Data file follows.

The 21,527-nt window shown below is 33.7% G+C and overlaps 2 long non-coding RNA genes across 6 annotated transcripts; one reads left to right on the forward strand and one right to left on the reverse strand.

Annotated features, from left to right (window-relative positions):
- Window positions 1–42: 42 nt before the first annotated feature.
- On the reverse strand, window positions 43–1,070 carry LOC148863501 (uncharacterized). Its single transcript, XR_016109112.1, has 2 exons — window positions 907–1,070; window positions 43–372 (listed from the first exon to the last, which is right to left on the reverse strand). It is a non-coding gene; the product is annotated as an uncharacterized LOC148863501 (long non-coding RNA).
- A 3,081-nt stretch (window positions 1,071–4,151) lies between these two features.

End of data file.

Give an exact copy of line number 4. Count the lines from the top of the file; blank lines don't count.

- On the reverse strand, window positions 43–1,070 carry LOC148863501 (uncharacterized). Its single transcript, XR_016109112.1, has 2 exons — window positions 907–1,070; window positions 43–372 (listed from the first exon to the last, which is right to left on the reverse strand). It is a non-coding gene; the product is annotated as an uncharacterized LOC148863501 (long non-coding RNA).